Posted by: Manjeet Krpalani on January 28, 2009
The Satyam scandal is still spilling blood. On Jan 19, State Farm Insurance, a major client which contributed a large chunk of the outsourcer’s last fourth quarters’ earnings, withdrew its business. Other chief information officers are standing by, ready to make the leap away from Satyam if the situation becomes too toxic.
But what’s been interesting is a proposed “Bill of Rights” by Alliance Global Services, a Conshohocken, Pennsylvania-based software services provider with a 300-man shop in Hyderabad (http://www.itbillofrights.org/). The 10 rights, range from “the rights to transparency throughout every step of an engagement” to “the right to terminate a relationship with no financial penalty in the event of any admitted fraudulent activity” to “the right to demand the existence of a truly independent board of advisors.” “The services business is very much grounded in trust,” says Alliance CEO John Castleman. The Satyam scandal violated that trust, making customers fearful about their decisions.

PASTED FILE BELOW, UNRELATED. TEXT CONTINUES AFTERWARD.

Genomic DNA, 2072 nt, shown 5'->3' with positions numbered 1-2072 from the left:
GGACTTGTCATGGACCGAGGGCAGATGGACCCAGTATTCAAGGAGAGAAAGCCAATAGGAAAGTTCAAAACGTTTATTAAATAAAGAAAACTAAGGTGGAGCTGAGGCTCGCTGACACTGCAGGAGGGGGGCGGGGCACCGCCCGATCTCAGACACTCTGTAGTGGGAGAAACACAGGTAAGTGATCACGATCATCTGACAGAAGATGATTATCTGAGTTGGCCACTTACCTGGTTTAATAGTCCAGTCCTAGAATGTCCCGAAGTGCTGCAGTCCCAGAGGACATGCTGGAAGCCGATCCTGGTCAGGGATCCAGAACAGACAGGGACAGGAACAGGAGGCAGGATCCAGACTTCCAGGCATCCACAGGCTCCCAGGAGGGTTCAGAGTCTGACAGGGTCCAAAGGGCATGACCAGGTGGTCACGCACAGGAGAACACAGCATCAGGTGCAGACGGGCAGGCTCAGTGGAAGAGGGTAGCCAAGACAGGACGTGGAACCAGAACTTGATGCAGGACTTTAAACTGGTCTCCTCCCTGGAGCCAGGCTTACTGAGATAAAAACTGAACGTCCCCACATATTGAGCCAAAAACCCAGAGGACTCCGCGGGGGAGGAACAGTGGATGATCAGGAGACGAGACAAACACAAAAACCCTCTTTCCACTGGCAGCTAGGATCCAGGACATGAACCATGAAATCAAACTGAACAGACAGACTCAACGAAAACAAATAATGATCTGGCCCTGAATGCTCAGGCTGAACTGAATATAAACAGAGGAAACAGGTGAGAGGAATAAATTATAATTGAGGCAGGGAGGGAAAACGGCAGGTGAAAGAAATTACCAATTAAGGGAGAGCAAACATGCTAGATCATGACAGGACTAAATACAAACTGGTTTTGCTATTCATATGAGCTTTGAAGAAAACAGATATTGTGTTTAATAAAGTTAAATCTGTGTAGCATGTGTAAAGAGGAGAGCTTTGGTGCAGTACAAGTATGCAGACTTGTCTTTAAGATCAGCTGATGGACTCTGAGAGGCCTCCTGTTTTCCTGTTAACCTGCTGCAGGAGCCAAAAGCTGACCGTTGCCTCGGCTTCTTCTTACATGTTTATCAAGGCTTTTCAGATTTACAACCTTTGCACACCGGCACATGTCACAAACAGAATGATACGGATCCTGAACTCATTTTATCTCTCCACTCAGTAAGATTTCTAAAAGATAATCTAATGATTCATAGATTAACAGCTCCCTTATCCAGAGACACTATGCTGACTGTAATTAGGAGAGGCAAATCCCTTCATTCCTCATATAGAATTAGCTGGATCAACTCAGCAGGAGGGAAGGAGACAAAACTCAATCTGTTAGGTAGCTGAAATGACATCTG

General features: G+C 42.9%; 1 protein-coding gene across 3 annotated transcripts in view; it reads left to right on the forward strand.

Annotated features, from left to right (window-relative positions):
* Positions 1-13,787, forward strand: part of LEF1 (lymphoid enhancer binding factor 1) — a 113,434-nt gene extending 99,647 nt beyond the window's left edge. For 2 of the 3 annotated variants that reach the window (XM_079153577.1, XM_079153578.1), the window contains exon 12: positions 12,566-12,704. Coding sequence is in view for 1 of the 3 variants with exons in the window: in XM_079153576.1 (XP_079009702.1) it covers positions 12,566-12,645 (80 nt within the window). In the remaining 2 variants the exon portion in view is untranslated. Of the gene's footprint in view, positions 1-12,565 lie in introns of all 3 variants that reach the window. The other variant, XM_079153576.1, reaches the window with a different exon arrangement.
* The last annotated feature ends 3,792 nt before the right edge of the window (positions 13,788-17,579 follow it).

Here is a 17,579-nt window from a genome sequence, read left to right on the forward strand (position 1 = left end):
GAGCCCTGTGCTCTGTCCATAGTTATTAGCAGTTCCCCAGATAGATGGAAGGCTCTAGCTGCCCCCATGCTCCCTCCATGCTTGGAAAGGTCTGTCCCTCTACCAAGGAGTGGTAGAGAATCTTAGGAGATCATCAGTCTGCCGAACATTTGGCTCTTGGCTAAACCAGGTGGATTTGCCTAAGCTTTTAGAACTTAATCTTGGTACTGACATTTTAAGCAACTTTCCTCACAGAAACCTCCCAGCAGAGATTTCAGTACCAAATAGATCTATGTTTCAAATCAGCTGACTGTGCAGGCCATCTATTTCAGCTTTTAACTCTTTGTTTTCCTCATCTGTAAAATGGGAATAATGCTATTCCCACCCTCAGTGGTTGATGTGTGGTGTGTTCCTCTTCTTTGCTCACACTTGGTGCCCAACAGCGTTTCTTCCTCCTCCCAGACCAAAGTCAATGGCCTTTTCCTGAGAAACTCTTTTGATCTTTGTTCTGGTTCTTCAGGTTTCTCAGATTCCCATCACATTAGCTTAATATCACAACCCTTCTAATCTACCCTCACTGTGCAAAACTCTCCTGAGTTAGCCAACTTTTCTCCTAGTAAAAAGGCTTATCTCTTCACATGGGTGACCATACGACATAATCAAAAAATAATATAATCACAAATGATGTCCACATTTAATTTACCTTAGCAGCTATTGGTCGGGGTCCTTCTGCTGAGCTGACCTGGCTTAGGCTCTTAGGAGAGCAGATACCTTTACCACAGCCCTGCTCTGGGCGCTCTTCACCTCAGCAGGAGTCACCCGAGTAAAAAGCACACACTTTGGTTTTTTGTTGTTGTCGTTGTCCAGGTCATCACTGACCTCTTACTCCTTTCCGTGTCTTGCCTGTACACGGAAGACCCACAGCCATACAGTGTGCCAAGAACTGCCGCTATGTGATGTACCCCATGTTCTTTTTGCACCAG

These standards, says Castleman, are already in contracts, but Satyam has given people pause, “and made them wonder what they should be asking vendors through the contract, not just right in the beginning.” The bill would be self-enforcing at first, and Castleman is hoping it will collect converts who will perhaps add to the existing 10 ethics commandments. It will hopefully attract the attention of industry associations like NASSCOM and other companies which put a premium on being above board.